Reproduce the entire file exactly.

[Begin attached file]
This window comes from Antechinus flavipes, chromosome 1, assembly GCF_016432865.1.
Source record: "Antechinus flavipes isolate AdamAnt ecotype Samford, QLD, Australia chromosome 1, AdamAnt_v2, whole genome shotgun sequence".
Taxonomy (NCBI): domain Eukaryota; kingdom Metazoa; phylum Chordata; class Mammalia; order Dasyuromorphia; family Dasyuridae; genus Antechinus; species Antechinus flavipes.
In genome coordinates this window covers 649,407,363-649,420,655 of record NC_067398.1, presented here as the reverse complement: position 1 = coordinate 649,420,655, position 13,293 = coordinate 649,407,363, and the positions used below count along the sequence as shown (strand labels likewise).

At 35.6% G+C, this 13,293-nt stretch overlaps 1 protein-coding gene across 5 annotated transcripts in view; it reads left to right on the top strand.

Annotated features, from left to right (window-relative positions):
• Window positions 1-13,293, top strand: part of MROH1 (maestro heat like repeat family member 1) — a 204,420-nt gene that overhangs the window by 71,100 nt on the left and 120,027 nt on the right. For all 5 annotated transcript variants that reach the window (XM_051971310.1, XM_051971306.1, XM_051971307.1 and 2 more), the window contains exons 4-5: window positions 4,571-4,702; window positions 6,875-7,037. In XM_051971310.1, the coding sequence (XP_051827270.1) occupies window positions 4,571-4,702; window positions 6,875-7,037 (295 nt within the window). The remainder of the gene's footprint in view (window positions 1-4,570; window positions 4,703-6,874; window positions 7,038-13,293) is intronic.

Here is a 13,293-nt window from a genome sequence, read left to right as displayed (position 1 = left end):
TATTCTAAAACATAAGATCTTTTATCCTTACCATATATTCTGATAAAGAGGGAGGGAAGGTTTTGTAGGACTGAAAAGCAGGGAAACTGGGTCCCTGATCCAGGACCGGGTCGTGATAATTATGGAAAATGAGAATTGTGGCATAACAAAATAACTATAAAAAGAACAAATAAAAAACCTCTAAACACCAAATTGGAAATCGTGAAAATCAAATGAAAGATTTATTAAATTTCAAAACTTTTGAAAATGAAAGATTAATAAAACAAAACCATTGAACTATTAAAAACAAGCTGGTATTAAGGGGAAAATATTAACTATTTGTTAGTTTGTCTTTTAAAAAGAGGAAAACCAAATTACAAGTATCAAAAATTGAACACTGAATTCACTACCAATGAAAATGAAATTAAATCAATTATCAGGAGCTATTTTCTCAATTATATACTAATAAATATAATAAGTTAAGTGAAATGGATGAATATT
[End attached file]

This window comes from Antechinus flavipes, chromosome 1, assembly GCF_016432865.1.
Source record: "Antechinus flavipes isolate AdamAnt ecotype Samford, QLD, Australia chromosome 1, AdamAnt_v2, whole genome shotgun sequence".
Taxonomy (NCBI): domain Eukaryota; kingdom Metazoa; phylum Chordata; class Mammalia; order Dasyuromorphia; family Dasyuridae; genus Antechinus; species Antechinus flavipes.
In genome coordinates this window covers 649,407,363-649,420,655 of record NC_067398.1, presented here as the reverse complement: position 1 = coordinate 649,420,655, position 13,293 = coordinate 649,407,363, and the positions used below count along the sequence as shown (strand labels likewise).

At 35.6% G+C, this 13,293-nt stretch overlaps 1 protein-coding gene across 5 annotated transcripts in view; it reads left to right on the top strand.

Annotated features, from left to right (window-relative positions):
• Window positions 1-13,293, top strand: part of MROH1 (maestro heat like repeat family member 1) — a 204,420-nt gene that overhangs the window by 71,100 nt on the left and 120,027 nt on the right. For all 5 annotated transcript variants that reach the window (XM_051971310.1, XM_051971306.1, XM_051971307.1 and 2 more), the window contains exons 4-5: window positions 4,571-4,702; window positions 6,875-7,037. In XM_051971310.1, the coding sequence (XP_051827270.1) occupies window positions 4,571-4,702; window positions 6,875-7,037 (295 nt within the window). The remainder of the gene's footprint in view (window positions 1-4,570; window positions 4,703-6,874; window positions 7,038-13,293) is intronic.

Here is a 13,293-nt window from a genome sequence, read left to right as displayed (position 1 = left end):
TATTCTAAAACATAAGATCTTTTATCCTTACCATATATTCTGATAAAGAGGGAGGGAAGGTTTTGTAGGACTGAAAAGCAGGGAAACTGGGTCCCTGATCCAGGACCGGGTCGTGATAATTATGGAAAATGAGAATTGTGGCATAACAAAATAACTATAAAAAGAACAAATAAAAAACCTCTAAACACCAAATTGGAAATCGTGAAAATCAAATGAAAGATTTATTAAATTTCAAAACTTTTGAAAATGAAAGATTAATAAAACAAAACCATTGAACTATTAAAAACAAGCTGGTATTAAGGGGAAAATATTAACTATTTGTTAGTTTGTCTTTTAAAAAGAGGAAAACCAAATTACAAGTATCAAAAATTGAACACTGAATTCACTACCAATGAAAATGAAATTAAATCAATTATCAGGAGCTATTTTCTCAATTATATACTAATAAATATAATAAGTTAAGTGAAATGGATGAATATT